New Hampshire lawmakers debate how to shut down YDC

Lawmakers working to shut down New Hampshire’s troubled youth detention center on Tuesday heard differing views on whether to build a new facility or contract with a private company. The state currently spends $13 million a year to operate the 144-bed Sununu Youth Services Center in Manchester, although the typical population is currently around a dozen teenagers. The debate over his future began years ago, but it boiled over amid horrific allegations of sexual abuse. The state budget last June called for the center to close by March 2023. However, the Senate last month passed a bill that would extend the deadline, giving the state until June 30, 2024 to build a new facility. Now the debate has moved to the State House. In a public hearing Tuesday before a House committee, supporters said that timeline was more realistic given the demands placed on the construction industry. They pointed out that a state-run facility would allow the Office of the Children’s Advocate, an independent oversight agency, to maintain real-time access to children’s records and respond to issues immediately if necessary. “Our impression is that a state-owned facility will provide the best return on investment and the most flexible use of that investment,” said Cassandra Sanchez, who served as the watchdog agency’s 4-year-old. earlier this week.The Senate bill has the support of the Minors’ Rights Policy Group, a coalition of nonprofit groups that advocate for vulnerable young people, and the Department of Health and Human Services. Opponents argued that contracting with an existing private facility could save money because the state would pay per child per day instead of maintaining its own fixed-cost facility. says private companies with expertise in dealing with these children could do a better job than the state, given its poor record of child safety. name of former Governor John H. Sununu, has been the target of a criminal investigation since 2019 and 11 former workers were arrested in April. Lawmakers are also considering a $100 million fund to settle claims filed by nearly 450 former residents who sued the state with allegations involving more than 150 employees from 1963 to 2018 years ago,” said former Rep. Neal Kurk, who opposed the bill passed the Senate and said it would create a “mini-Sununu center.” “It’s the wrong approach,” he said “The idea that we would pass the Senate bill suggests that we have learned nothing from history and that we want history to repeat itself.” Mary Jane Wallner, D-Concord, agreed, saying that the bill passed by the Senate focused too much on the building and not enough on the proper treatment of children.”To me, it feels like we’re taking another step backwards,” she said . . “It’s the incarceration of these children and not looking at what we could do for them in their own co communities.”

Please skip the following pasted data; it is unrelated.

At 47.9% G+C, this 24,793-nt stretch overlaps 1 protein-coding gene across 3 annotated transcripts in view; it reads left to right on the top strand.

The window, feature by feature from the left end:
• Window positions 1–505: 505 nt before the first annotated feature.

Lawmakers working to shut down New Hampshire’s troubled youth detention center on Tuesday heard differing views on whether to build a new facility or contract with a private company.

The state currently spends $13 million a year to run the 144-bed Sununu Youth Services Center in Manchester, although the typical population is currently around a dozen teenagers. The debate over his future began years ago, but it boiled over amid horrific allegations of sexual abuse. The June state budget called for the center to close by March 2023.

However, the Senate passed a bill last month that would extend the deadline, giving the state until June 30, 2024 to build a new facility. Now the debate has moved to the State House.

In a public hearing Tuesday before a House committee, supporters said that timeline was more realistic given the demands placed on the construction industry. They pointed out that a state-run facility would allow the Office of the Children’s Advocate, an independent monitoring agency, to maintain real-time access to children’s records and respond immediately to issues if necessary.

“Our impression is that a state-owned facility will provide the best return on investment and the most flexible use of that investment,” said Cassandra Sanchez, who served as the watchdog agency for 4 years. earlier this week.

The Senate bill has the support of the Juvenile Rights Policy Group, a coalition of nonprofit groups that advocate for vulnerable young people, and the Department of Health and Human Services. But opponents argued that contracting with an existing private facility could save money because the state would pay per child per day instead of maintaining its own fixed-cost facility. And they said private companies that specialize in treating these children could do a better job than the state, given its poor record on child safety.

The youth center, named after former Governor John H. Sununu, has been under criminal investigation since 2019 and 11 former workers were arrested in April. Lawmakers are also considering a $100 million fund to settle claims filed by nearly 450 former residents who sued the state with allegations involving more than 150 staff members from 1963 to 2018.

“Do we expect a few hundred million more dollars in lawsuits in five, 10, 20 years?” said former Rep. Neal Kurk, who opposed the bill passed the Senate and said it would create a “mini-Sununu center.”

“It’s the wrong approach,” he said. “The idea that we would pass the Senate bill suggests that we have learned nothing from history and that we want history to repeat itself.”

Rep. Mary Jane Wallner, D-Concord, agreed, saying the bill passed by the Senate focused too much on the building and not enough on the proper treatment of children.

“For me, it’s like we’re taking another step backwards,” she said. “It’s the incarceration of these children and not looking at what we could do for them in their own communities.”

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